Change Is Hard-Won in MLB, Even When It Tries

Change Is Hard-Won in MLB, Even When It Tries

When Major League Baseball introduced a new, more aerodynamic baseball during the second half of the 2015 season, the changes were dramatic. By 2017, home runs had increased by 35 percent, leading to an all-time single-season record. That was enough to trigger an investigation by a team of scientists commissioned by MLB itself.

The league claimed it did not change the physical properties of the baseball intentionally. That begs an important question: how dramatic is the difference when MLB does change the ball intentionally?

In February, MLB sent a memo to all 30 clubs outlining changes to the regular-season baseball used in 2021. Rawlings, which manufactures the balls at its plant in Costa Rica, would loosen the tension on the first of three wool windings within the ball, an adjustment designed to lessen the weight of each ball by 2.8 grams without changing its size. The hope was that this would lead to fewer home runs.

So far, it has. The average of 1.18 home runs per game (through April 13) would be the lowest over a full season since 2018. At least one pitcher has noticed a difference on the mound, too.

“I also think that affects spin as well,” Dodgers pitcher Jimmy Nelson said. “I think I’ve been able to spin my curveball and slider better, really all of (my pitches), because the seams to me feel a little bit bigger. They’re raised more than they were just a few years ago. Whenever they are a little looser, the ball actually feels bigger in your hand, because the tighter it is, the ball is going to feel smaller and harder.”

Meanwhile, the league is attempting to crack down on pitchers illegally applying foreign substances to the surface of the ball. The Athletic reported last week that Dodgers pitcher Trevor Bauer was being targeted specifically. Bauer took offense — not to the allegation of cheating, or to being targeted by the league, but to the report itself.

It’s only fair to look. Bauer himself called attention to the correlation between foreign substances and spin rate last year in a piece published by The Players’ Tribune. It’s easy to conjecture that the spin gains Bauer achieved last season, when he won the National League Cy Young Award, were derived as he suggested they might be: not “through training and technique” but by “using foreign substances.” But this is difficult to prove.

Baseball Prospectus tackled the issue this week under the headline “Identifying Pitcher-Modified Baseballs Is Trickier Than It Seems.” To determine whether foreign substances are being applied to baseballs, it helps to have three things that are in short supply these days: time, a chromatograph, and a mass spectrometer.

Rubbing mud is routinely, legally applied to game-used baseballs every day by a team’s clubhouse attendants. Determining the “normal” parameters of rubbing mud in every ballpark, every year, takes time.

The pine tar and rosin mixtures readily available to pitchers contain an array of chemical compounds that only heavy-duty machinery can isolate. If an umpire sees a dark spot on a baseball, was the spot caused by (legal) rubbing mud or (illegal) pine tar? Better send it to the lab to find out.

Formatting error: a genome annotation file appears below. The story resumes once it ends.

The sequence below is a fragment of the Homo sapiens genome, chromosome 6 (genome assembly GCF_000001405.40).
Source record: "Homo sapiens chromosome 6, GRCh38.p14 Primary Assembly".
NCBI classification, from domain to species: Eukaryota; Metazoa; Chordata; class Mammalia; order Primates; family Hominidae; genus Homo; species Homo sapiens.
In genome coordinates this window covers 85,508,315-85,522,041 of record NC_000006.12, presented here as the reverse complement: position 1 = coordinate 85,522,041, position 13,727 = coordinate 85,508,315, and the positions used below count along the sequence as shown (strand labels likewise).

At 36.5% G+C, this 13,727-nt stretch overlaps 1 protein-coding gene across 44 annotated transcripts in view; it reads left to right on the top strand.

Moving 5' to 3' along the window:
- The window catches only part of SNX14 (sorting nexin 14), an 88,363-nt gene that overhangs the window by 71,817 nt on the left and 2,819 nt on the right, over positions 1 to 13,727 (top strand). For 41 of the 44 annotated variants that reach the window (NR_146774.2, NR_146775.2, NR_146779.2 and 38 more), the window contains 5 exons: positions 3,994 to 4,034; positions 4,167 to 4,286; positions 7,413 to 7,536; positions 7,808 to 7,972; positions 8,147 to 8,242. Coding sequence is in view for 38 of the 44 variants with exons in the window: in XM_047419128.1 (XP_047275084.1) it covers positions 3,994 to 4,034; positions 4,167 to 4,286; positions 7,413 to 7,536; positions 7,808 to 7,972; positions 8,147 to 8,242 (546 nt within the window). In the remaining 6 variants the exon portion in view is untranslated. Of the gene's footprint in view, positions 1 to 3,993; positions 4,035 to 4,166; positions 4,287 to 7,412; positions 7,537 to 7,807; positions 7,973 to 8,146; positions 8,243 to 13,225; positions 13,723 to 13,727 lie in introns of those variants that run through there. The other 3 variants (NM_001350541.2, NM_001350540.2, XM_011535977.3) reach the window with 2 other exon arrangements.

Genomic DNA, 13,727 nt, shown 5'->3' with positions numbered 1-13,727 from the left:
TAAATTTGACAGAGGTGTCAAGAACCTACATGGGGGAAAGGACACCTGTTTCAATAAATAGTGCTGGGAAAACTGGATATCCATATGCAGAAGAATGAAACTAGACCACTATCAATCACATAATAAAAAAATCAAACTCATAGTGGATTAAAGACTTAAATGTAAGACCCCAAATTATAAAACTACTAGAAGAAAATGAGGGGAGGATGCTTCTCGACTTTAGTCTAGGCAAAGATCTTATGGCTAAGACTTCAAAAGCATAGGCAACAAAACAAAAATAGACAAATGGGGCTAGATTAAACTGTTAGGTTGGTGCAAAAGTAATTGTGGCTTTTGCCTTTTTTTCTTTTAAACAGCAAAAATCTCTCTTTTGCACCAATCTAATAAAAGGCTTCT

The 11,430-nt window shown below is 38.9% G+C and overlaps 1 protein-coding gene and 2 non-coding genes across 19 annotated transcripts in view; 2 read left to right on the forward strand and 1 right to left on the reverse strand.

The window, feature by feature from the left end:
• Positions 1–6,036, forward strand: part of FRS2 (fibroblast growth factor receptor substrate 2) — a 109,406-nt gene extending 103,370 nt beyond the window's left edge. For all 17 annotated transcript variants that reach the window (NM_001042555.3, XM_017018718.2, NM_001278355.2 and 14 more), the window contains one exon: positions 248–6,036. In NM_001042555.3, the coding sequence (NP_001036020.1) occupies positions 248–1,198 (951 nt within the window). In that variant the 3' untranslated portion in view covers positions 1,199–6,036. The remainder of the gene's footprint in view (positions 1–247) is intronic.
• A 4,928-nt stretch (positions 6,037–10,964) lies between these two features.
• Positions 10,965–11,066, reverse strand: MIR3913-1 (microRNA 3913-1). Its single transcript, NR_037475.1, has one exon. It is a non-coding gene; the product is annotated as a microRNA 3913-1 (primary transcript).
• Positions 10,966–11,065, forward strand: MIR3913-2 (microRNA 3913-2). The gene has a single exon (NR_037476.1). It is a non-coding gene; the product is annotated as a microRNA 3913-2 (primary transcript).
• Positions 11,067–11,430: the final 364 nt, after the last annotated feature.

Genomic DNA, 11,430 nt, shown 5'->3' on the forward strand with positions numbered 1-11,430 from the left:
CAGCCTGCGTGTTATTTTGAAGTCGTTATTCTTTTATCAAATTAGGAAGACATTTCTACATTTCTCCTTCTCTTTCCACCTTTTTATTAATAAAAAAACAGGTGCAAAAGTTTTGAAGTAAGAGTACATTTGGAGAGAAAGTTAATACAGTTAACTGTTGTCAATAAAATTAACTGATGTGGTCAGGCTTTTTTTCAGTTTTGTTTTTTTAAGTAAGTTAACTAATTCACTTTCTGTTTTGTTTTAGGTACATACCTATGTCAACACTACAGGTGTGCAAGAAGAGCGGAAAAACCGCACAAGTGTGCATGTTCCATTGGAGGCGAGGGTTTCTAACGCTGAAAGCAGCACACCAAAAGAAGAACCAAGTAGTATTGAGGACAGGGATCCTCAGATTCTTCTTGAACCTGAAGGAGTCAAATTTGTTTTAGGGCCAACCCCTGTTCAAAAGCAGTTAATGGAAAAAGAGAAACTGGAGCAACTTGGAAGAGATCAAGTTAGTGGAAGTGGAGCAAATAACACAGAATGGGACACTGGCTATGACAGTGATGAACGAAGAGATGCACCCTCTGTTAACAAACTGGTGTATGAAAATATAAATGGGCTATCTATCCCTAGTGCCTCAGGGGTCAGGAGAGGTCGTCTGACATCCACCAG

If MLB wanted to test baseballs for other illegal substances, it would exacerbate an already complex game of cat-and-mouse with pitchers. When would the quest to weed out every illegally doctored baseball end?

We know the surface of every baseball can be a kaleidoscope. We know the inside of the baseball is changing. We know all of this affects spin rate, home runs, strikeouts, and probably some other things too. The 2021 season is on pace to break single-season records for hit batters, wild pitches, and set a new all-time low in batting average (.233).

What does this all mean? Glad you asked.

The 2021 season might represent the first honest effort to draw a straight line from Point A (the internal composition of the baseballs, and the substances being applied to their surface) to Point B (a style of play that elicits more strikeouts, walks, and home runs). Two weeks into the season, we’re seeing how difficult it is to isolate cause and effect — and what happens when trying to hold individuals responsible for doctoring the ball.

Let’s say a laboratory is able to identify a “control group” of game-used baseballs with a certain kaleidoscope of legal foreign substances. And let’s say this laboratory notices a statistically significant difference in every baseball Bauer throws. How does the league prove that Bauer himself is responsible for the difference and not, say, a clubhouse attendant? Not even pine tar and resin can concoct a situation that sticky.

This helps explain why minor league baseball is experimenting with a host of rules changes at every level this year. Scientifically analyzing every baseball’s surface is tedious. Systematically changing the manufacturing process of every ball is painstaking. Changing the rules, by contrast, is simple. Keep this in mind when the Atlantic League debuts a pitching mound 61½ feet from home plate, and when Double-A infielders are required to keep their cleats off the outfield grass.

Give credit where it’s due: MLB is trying to effect change the easy way and the hard way. It is doing the opposite of nothing. In the end, the tinkers might not elicit the desired effect, but this is the opposite of turning a blind eye to the winds of change, even if you need a mass spectrometer to see them.

This article was written by J.P. Hoornstra from the Los Angeles Daily News and was legally licensed via the Tribune Content Agency through the Industry Dive publisher network. Please direct all licensing questions to

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